Did you know that there are wild swans swimming in the Danube?


We often see them on our walks along the riverfront. It’s a pretty neat sight for me, since swans were a rare sight in my childhood. These swans don’t seem to be migratory, because they’re happily swimming and flying around even in the sub-freezing temperatures we’re currently experiencing. Perhaps they are well fed by the Ulm citizens and don’t wish to travel.  Our kids do certainly love to try calling out to the swans and ducks and trying to converse with them in “quacks”.

The cold makes it harder to venture out of our cozy apartment. I’m much less inclined to bring Lucy out for a little exploratory wander when her nose turns red from cold and her hands turn into stiff white icicles. That combined with the school syndrome — Sam in his first year of public school is bringing home every illness that crosses his path and then sharing them with Lucy. It’s going to be a long cold & flu season for our family.

This all affects the blog because it means less photo opportunities. But I’m still running way behind on some posts, so in the upcoming days and weeks I hope to publish some of our photos from the last few months. And perhaps a video, if I can figure out how! So stay tuned…


Ach du lieber Himmel

Everything moves more slowly in Germany. We’ve struggled to be patient and adapt to the slower pace. It’s even more challenging when we can’t just call a customer service number for assistance, because they usually don’t have any English speakers to communicate with us. Our internet modem was supposed to take a week to arrive in the mail. No such luck. After three calls to the company by a bilingual HR staff member at Joe’s school, we were able to finally get a modem sent to us in the mail. Sorry that it’s taken so long! We’re slowly catching up now on emails, paying our bills online, and trying to set up all of the other needed German services (bank cards, cell phone contracts, utilities, and registration papers).

Well, we thought that parenting two kids was hard.  But try uprooting said kids, moving them halfway around the world, staying in one-bed hotel room for 12 days, then move them and all your belongings into a 4th-story walk-up!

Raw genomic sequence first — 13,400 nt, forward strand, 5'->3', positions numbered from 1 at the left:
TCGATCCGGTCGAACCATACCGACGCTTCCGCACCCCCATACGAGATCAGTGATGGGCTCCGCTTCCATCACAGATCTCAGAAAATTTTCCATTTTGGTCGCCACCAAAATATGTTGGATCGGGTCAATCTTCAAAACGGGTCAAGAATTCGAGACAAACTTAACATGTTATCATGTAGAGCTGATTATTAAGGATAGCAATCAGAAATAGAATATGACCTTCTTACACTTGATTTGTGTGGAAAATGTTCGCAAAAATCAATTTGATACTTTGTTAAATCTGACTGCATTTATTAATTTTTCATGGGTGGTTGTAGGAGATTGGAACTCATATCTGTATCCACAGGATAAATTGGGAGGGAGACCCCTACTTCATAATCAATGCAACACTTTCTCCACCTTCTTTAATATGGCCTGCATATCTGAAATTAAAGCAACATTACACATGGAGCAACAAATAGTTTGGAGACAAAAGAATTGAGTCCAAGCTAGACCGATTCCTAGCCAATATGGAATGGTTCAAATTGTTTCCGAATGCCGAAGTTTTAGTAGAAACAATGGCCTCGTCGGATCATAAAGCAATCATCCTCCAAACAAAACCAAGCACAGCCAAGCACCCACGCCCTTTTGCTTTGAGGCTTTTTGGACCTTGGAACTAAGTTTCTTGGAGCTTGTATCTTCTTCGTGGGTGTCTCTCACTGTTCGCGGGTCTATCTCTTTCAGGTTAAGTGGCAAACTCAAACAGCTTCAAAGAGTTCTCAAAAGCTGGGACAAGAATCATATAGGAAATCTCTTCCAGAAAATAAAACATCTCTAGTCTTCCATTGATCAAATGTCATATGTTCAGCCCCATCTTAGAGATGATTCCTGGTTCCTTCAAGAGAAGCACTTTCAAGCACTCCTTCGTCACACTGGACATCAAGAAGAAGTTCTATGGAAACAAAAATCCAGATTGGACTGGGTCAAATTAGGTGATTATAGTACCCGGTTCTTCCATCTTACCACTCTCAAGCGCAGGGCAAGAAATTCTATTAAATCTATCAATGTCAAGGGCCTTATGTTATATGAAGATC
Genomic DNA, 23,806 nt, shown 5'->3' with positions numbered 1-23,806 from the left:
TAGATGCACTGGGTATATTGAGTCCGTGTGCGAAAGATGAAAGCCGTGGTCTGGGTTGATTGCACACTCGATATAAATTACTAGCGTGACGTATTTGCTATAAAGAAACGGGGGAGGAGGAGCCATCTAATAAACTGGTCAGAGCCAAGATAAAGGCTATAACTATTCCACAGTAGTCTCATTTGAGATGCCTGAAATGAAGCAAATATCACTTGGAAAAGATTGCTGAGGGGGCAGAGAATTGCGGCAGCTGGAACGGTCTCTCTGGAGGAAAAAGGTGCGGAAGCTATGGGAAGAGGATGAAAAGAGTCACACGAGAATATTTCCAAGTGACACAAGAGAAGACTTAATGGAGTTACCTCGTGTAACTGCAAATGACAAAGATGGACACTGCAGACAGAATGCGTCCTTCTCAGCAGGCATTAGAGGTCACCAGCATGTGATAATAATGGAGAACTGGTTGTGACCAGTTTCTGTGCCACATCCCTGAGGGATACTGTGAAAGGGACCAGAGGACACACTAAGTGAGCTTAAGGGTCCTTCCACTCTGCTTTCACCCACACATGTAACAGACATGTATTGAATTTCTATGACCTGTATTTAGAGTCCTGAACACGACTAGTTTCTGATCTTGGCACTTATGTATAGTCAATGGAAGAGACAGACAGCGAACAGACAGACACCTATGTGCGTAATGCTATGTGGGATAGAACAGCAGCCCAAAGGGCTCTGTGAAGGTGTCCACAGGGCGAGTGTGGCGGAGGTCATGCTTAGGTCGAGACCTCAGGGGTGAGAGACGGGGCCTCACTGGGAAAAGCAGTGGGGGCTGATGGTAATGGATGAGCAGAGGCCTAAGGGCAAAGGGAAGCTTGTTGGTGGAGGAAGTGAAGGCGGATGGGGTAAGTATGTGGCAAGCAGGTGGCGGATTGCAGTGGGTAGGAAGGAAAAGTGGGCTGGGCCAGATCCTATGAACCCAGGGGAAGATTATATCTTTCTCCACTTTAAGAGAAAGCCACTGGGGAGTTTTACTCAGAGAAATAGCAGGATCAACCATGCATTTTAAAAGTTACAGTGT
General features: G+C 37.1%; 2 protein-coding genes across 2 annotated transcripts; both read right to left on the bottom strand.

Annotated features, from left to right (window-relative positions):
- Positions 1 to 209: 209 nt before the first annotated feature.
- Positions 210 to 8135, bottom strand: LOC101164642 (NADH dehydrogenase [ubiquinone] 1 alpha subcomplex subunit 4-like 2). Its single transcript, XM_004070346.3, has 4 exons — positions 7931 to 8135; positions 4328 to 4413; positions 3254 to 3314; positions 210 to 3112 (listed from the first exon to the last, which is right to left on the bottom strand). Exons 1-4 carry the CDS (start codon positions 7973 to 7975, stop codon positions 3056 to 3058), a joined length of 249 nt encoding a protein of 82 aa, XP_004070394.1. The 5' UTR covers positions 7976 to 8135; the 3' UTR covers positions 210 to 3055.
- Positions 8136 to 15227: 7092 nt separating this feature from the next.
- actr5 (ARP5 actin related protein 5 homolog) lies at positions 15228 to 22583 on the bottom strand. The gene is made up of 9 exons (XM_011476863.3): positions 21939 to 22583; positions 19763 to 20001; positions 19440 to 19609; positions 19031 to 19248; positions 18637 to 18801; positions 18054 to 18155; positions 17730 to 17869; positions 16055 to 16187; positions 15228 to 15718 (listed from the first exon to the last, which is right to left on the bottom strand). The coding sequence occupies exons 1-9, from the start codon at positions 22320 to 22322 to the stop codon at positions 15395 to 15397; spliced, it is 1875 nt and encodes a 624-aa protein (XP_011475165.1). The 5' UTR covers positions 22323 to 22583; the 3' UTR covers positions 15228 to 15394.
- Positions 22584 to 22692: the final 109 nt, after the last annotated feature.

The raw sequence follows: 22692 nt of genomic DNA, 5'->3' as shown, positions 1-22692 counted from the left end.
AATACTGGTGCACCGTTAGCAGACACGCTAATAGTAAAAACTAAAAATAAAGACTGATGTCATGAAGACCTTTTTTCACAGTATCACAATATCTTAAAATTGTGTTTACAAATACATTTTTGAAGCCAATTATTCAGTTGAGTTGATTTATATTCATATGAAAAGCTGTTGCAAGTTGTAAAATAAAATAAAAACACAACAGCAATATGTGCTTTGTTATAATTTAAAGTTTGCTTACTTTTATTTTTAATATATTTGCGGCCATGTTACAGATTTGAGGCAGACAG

We are very happy to be out of that tiny hotel room. But we do miss being in the center of the city where there were more shops and restaurants open late into the night and on Sundays. Our current residential neighborhood is much more removed from all of those conveniences.

We miss our hotel elevator! Climbing 84 stairs every time we take out the trash is pretty hard. Not so bad on its own, but we didn’t factor in that we’re usually carrying Lucy, a diaper bag, and several bags worth of groceries when we return home.

We love having a washing machine again. And a fridge, although it’s European-style and much smaller than we’re used to.

We were thrilled when the kids’ beds were delivered from Ikea on August 22nd – we were all pretty tired of sharing one bed.

We love being one bus-ride away from the center of the city. There are four bus lines that pick up from our nearest stop, so we never have to wait very long. Many of Joe’s coworkers have to ride multiple buses or walk a longer distance to get to a stop that will take them where they need to go. Lucy loves the bus too; she cries whenever we get off!

Shopping at Ikea without a car is quite hard!  I’ve made four trips so far, each time coming home on the bus with 3 or 4 overflowing blue Ikea bags. You should see the snickers and stares of the other bus riders as I try to navigate the narrow aisles with my purchases. But although we bought the furniture from the previous owners of this apartment, we arrived three weeks ago with nothing more than some sheets and towels. It took 4 days to buy knives, cutting boards, and pots, and 6 days to finally get some silverware and plates to eat on.

Joe’s been spending as much time as possible at the school, but he wasn’t given much prep time to get prepared before the school year began. We’ve managed to find most of the school supplies Sam needs, minus a few of the bits of clothing required for inclement weather. More posts about the school will be forthcoming.

I’ll try to post more pictures and videos of our new home and neighborhood soon.

Nesting…and un-nesting

I’m already falling off of the blogging bandwagon.  I Hope that in Germany without the distractions of work and TV that I’ll find a little more time to keep up.

We are pulling together all the myriad details required to move a family of four overseas. We have had an army of service pros marching through our house trying to make it more appealing to buyers. I just wish little Lucy would understand that we don’t enjoy having crackers crushed into our cleaned carpets and raspberries blown onto our freshly washed windows! The wall of packed boxes is increasing in our basement, and we are itching to start hauling off most of the packed stuff to long-term storage so the house won’t seem so cluttered.

Progress is slow on our contracts, visas, and residency permits, but we do have one encouraging bit of news. An apartment has been arranged by the HR department at Joe’s school, and it’s truly perfect for us. Joe had been looking online for furnished apartments and the prospects were pretty dismal. But (*fingers crossed*) we’ll be able to move into this apartment shortly after we fly to Germany on July 31st. Even more, it’s only a 3-minute walk from the school.

We accepted the offer to teach in Germany only one short month ago, and how greatly our lives have been changed!

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